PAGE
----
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Noise isn't right when making a frequency sweep

Hello,

 

I am writing a basic VI in LabVIEW 2020 32-bit. 

 

It is for a physics lab class. The idea is to test the range of human hearing versus frequency to "hear how old your ears are".

Generally, the human ear can hear ranges between 20-20K Hz, but as you get older, the higher frequencies become impossible to hear, and those with ear damage also have smaller rangers in hearing, etc. 

 

Anyways, I built a VI that starts at 0 Hz and increases to 20K by 10Hz steps. The issue I am having is there are extra sounds being made.

It isn't just that single sweep higher, and higher, there are extra tones and noises being generated and I don't know how to resolve this issue. The high pitch gets lost too early based on these extra noises. 

 

Any help would be appreciated. 

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Message 1 of 5
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I did try your vi and had the same results. There is an example vi called Generate Sound that your vi seems to be based on and when I changed the frequency input to your method of changing, I did not hear the artifacts anymore. Really, the only difference is the example uses an express vi to generate the signal. It will take me awhile to figure how the express vi is different. You only have to open the front panel to see the "internals"  🤔

 

Robert

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When using the Express VI, I didn't hear the extra tones, but I do hear a discontinuity at each frequency change. That clicking makes sense as the Express VI generates the tone in a finite sample mode, so the output temporarily stops before the next frequency is output. When using the VI attached, I also hear the extra tones added. This may be cause by the transition behavior introduced by the driver when the input signal is changed. As an experiment, generate your sweep into one long (appended) waveform and try outputting the sweep using a finite sample mode.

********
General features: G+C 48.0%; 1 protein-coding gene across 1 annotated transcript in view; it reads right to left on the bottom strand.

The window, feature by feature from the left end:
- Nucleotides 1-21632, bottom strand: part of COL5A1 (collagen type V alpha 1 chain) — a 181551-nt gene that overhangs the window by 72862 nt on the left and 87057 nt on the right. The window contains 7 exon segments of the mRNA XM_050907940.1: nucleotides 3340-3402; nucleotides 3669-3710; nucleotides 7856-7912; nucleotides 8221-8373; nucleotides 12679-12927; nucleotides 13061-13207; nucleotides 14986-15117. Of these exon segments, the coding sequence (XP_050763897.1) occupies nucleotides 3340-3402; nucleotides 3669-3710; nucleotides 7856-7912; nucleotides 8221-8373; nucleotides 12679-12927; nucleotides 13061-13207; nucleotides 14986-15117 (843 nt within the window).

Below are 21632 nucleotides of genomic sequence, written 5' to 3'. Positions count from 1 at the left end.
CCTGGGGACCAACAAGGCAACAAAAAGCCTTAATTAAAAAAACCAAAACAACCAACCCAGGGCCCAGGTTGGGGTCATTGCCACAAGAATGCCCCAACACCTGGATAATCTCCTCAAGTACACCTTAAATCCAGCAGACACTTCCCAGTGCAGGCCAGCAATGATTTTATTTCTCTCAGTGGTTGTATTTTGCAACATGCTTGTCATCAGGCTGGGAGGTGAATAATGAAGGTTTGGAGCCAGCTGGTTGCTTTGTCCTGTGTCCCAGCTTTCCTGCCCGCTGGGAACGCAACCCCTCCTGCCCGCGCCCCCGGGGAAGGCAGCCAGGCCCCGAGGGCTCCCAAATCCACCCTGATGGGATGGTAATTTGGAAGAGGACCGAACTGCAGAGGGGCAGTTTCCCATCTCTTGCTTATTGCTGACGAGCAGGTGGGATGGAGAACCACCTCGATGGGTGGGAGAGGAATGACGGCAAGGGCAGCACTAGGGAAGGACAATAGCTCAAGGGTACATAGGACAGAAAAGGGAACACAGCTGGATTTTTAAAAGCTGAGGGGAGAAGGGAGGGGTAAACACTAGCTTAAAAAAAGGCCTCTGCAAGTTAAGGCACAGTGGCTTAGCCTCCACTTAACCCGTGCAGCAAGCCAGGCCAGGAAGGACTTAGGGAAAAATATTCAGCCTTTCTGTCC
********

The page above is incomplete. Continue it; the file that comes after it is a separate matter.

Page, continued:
Doug
NI Sound and Vibration
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Message 3 of 5
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You should probably have the frequency spacing increase logarithmically, since that's how ears work.  A 10 Hz step means much more at 50 Hz than it does at 10 kHz.  Think in terms of octaves.  Steps per octave, to be exact.

Bill
CLD
(Mid-Level minion.)
My support system ensures that I don't look totally incompetent.
Proud to say that I've progressed beyond knowing just enough to be dangerous. I now know enough to know that I have no clue about anything at all.
Humble author of the CLAD Nugget.
Message 4 of 5
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And while you are studying,   weight those tones!  Yup, the human ear doesn't have a single point where every note is as loud as other notes.

 

And yes, I CAN sing!


"Should be" isn't "Is" -Jay
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